Chem4Word History – Chemistry add-in for Microsoft Word

A brief history of Chem4Word

This page gives a brief history of how the Chem4Word Project began.

In 2008 a collaboration between Microsoft Research and the University of Cambridge was started. The brief was to make it easy to insert and modify chemical information (labels, formulas, 2-D depictions, etc.) from within Microsoft Office Word, and also to have the chemical information stored and manipulated in a semantically rich manner.

On March 22, 2010, at the ACS meeting in San Francisco, CA, we announced the availability of a beta build, and subsequently launched Chem4Word as an open source project overseen by Dr Joe Townsend.

History: OuterCurve Foundation and Chem4Word

OuterCurve Foundation and Chem4Word

On 1 February 2011, the Chemistry Add-in for Microsoft Word v. 1.0 was released and the project became part of the Outercurve Foundation in the research accelerators gallery.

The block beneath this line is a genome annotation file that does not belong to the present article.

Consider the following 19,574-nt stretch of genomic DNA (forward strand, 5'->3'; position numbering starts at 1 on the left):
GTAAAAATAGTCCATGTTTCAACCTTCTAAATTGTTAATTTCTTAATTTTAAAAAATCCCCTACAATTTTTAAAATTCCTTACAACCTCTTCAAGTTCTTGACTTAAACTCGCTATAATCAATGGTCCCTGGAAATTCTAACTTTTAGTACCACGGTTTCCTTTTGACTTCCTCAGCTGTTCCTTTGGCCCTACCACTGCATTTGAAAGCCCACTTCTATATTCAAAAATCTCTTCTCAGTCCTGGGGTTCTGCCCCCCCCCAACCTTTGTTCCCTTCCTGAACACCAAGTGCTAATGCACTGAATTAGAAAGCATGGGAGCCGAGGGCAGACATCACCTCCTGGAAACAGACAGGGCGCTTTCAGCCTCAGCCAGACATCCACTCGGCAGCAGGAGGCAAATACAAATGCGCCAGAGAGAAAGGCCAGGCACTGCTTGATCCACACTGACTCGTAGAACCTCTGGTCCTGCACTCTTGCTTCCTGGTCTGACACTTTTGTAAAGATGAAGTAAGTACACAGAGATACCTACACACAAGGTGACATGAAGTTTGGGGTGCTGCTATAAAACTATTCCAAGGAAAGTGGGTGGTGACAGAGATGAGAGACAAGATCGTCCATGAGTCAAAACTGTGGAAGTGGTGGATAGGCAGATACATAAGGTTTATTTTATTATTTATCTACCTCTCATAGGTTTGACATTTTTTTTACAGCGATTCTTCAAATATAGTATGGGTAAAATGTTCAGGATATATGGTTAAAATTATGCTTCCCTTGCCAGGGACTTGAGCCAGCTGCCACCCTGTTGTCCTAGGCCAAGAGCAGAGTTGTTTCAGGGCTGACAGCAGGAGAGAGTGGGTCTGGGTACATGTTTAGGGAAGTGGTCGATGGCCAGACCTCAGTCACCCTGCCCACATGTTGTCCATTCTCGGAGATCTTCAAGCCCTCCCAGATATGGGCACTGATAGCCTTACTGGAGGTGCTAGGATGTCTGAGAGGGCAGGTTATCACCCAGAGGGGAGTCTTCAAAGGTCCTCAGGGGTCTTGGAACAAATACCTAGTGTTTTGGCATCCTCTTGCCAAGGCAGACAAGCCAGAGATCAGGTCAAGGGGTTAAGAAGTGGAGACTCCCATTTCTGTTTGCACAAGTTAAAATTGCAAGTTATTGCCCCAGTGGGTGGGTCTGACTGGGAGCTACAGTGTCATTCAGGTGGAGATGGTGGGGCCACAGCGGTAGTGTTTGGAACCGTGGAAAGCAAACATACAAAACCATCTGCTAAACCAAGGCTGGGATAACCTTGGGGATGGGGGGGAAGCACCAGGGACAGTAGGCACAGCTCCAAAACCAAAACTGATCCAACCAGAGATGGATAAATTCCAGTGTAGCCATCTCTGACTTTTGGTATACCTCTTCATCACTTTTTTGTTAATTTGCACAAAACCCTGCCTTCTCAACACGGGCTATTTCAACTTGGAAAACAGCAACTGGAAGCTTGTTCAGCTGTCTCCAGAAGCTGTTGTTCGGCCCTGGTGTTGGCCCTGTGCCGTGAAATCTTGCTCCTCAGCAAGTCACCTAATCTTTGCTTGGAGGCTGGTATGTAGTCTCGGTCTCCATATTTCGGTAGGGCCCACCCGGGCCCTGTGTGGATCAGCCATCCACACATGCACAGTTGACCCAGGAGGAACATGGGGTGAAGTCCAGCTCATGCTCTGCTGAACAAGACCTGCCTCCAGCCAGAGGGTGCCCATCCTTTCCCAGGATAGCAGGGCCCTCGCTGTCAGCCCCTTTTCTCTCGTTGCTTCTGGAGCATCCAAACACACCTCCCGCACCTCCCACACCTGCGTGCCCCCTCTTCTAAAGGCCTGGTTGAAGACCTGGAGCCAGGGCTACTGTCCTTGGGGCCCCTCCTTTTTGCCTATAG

Just over a year later, version 1.1 was released under the Outercurve Foundation banner, with significant improvements to searching and support for Word 2013.  This release could not have been possible without Jim Piavis and his team at Microsoft.

History: Chem4Word now uses ChemDoodle Web

Chem4Word now uses ChemDoodle Web

The next version, 1.5 was released in March 2014, and included a new chemistry editor, ChemDoodle Web Sketcher, which allows the ability draw new structures. The manipulation of search results from PubChem were included in this release.

History: Chem4Word is sponsored by the .Net Foundation

Chem4Word is sponsored by the .Net Foundation

The original versions (prior to version 2.0.1.0) generate the images of the structure as .png bitmaps. The resolution of these images isn’t sufficient to produce high quality professional-looking documents. The project team embarked on a major re-development to introduce a vector-based graphic image when used in Microsoft Word 2010 (or greater) to The current version uses this completely new engine for rendering the structures at a much higher quality than the previous versions.

In July 2016, a new version was released which uses the new rendering engine.

In September 2016, the project moved from its home with the Outercurve Foundation and is now supported by the .NET Foundation.

 

 

 

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